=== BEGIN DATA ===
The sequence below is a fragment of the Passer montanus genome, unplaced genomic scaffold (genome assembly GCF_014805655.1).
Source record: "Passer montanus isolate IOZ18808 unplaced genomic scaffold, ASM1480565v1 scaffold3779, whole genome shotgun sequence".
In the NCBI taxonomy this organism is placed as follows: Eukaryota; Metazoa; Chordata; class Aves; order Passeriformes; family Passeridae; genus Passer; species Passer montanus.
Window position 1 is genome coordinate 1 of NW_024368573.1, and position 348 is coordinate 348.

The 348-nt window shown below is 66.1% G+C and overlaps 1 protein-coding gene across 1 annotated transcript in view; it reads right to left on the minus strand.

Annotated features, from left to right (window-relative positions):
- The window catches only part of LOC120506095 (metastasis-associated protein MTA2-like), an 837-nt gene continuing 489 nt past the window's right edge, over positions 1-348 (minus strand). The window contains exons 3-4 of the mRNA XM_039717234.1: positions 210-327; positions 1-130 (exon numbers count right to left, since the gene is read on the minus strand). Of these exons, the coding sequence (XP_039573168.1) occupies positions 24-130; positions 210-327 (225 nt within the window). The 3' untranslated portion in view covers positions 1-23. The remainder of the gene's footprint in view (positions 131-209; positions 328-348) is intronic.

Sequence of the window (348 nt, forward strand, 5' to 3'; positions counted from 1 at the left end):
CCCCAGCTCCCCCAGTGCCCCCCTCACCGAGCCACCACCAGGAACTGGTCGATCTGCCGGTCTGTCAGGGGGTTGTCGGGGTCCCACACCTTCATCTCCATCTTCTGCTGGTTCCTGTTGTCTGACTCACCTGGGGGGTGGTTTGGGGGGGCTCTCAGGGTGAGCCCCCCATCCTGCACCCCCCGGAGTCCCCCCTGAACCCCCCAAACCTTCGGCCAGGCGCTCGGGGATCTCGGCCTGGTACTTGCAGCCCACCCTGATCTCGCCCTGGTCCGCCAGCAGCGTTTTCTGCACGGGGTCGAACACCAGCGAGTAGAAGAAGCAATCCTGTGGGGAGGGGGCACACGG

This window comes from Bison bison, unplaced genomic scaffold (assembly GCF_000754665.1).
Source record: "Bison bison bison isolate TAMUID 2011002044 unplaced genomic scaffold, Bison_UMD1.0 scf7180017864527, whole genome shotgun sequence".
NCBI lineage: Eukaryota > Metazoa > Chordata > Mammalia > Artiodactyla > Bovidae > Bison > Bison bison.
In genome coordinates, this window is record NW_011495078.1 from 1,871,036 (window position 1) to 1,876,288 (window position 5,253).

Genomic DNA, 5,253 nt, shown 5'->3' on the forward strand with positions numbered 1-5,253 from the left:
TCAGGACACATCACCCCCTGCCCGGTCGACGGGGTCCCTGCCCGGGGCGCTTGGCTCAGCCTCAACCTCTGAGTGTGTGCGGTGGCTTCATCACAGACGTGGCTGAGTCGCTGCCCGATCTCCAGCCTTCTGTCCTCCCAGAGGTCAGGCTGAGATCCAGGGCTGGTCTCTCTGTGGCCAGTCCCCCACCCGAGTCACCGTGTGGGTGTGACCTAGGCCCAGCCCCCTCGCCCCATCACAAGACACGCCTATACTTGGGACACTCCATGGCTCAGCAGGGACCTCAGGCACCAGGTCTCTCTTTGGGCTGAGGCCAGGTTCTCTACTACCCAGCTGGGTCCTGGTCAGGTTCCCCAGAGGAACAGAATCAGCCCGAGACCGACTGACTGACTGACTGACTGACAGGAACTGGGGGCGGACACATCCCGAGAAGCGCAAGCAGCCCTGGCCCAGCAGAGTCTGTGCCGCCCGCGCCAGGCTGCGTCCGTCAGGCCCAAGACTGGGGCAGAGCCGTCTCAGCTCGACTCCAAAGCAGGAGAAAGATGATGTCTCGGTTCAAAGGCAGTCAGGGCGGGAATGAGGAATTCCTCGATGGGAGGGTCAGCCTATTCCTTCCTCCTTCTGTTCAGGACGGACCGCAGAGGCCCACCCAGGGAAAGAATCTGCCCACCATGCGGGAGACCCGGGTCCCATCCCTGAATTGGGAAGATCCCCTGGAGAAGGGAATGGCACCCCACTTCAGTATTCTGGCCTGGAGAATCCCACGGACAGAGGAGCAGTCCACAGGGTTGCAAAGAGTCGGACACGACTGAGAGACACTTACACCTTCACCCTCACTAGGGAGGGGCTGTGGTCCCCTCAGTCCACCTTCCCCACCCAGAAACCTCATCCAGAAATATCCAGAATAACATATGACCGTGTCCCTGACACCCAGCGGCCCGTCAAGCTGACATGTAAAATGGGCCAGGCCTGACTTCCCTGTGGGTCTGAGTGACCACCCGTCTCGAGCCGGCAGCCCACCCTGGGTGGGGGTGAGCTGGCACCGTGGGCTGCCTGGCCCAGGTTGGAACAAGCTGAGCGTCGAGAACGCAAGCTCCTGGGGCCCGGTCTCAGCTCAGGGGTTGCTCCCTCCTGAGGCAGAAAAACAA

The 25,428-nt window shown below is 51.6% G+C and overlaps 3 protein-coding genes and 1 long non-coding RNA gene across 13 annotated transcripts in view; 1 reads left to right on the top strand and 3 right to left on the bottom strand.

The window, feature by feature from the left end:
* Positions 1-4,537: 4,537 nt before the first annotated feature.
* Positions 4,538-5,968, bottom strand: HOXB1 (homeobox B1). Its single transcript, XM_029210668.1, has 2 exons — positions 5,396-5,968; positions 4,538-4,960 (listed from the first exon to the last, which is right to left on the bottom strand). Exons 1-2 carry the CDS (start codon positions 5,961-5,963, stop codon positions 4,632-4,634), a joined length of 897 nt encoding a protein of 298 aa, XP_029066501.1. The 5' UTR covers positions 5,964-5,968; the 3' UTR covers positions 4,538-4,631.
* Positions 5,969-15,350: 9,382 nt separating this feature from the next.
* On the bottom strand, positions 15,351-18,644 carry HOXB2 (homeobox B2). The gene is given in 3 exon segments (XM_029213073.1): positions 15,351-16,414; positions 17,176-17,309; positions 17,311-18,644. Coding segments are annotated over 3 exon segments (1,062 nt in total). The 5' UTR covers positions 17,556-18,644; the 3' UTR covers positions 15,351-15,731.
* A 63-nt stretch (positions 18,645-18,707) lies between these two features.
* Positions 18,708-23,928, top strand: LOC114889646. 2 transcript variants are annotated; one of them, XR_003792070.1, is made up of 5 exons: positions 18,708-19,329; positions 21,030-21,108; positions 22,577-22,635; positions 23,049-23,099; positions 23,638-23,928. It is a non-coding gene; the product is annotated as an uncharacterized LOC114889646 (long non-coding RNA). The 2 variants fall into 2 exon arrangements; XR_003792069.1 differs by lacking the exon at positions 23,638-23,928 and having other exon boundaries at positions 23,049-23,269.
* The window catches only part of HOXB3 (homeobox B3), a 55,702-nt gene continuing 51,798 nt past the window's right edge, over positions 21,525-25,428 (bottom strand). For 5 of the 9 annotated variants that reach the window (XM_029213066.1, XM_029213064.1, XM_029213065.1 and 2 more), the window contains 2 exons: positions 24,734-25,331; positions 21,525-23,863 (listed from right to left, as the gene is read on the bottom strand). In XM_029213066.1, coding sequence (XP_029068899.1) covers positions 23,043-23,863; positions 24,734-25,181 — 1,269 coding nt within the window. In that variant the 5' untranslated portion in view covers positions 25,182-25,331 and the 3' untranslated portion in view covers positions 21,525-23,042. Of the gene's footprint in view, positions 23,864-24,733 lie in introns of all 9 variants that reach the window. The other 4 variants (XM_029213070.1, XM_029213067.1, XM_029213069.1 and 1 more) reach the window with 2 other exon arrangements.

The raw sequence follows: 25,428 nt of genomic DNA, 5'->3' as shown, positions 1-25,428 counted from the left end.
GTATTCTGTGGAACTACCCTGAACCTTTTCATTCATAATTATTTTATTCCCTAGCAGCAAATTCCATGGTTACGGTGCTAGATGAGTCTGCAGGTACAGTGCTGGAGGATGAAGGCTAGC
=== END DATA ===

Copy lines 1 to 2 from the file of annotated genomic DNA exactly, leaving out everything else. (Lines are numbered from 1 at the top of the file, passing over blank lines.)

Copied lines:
The sequence below is a fragment of the Passer montanus genome, unplaced genomic scaffold (genome assembly GCF_014805655.1).
Source record: "Passer montanus isolate IOZ18808 unplaced genomic scaffold, ASM1480565v1 scaffold3779, whole genome shotgun sequence".